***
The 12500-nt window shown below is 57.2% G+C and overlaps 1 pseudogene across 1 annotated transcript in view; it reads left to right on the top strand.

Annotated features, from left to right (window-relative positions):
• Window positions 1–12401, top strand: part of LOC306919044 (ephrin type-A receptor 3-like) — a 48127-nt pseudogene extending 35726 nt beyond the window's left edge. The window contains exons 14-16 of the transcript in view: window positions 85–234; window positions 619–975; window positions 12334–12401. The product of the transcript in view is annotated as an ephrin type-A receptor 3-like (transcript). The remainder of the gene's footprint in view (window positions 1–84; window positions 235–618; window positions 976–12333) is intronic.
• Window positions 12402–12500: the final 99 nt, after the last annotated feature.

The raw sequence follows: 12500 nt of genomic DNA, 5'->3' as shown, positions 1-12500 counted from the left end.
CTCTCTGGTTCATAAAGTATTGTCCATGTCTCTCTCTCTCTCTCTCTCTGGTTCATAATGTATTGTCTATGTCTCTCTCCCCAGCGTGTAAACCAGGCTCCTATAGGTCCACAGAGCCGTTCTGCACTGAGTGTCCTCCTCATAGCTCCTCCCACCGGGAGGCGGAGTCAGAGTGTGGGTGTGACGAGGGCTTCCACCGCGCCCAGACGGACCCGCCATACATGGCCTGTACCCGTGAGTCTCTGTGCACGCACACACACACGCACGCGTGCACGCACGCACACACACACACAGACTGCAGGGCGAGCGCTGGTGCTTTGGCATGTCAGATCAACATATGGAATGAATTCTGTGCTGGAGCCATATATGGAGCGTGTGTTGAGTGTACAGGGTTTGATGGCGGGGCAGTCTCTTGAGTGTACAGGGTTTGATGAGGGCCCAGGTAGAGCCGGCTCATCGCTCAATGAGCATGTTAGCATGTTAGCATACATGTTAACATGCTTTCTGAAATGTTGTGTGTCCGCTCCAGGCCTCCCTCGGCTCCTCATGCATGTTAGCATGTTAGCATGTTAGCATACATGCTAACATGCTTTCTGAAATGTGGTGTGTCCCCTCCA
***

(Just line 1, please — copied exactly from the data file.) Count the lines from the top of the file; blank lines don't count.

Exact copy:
The 12500-nt window shown below is 57.2% G+C and overlaps 1 pseudogene across 1 annotated transcript in view; it reads left to right on the top strand.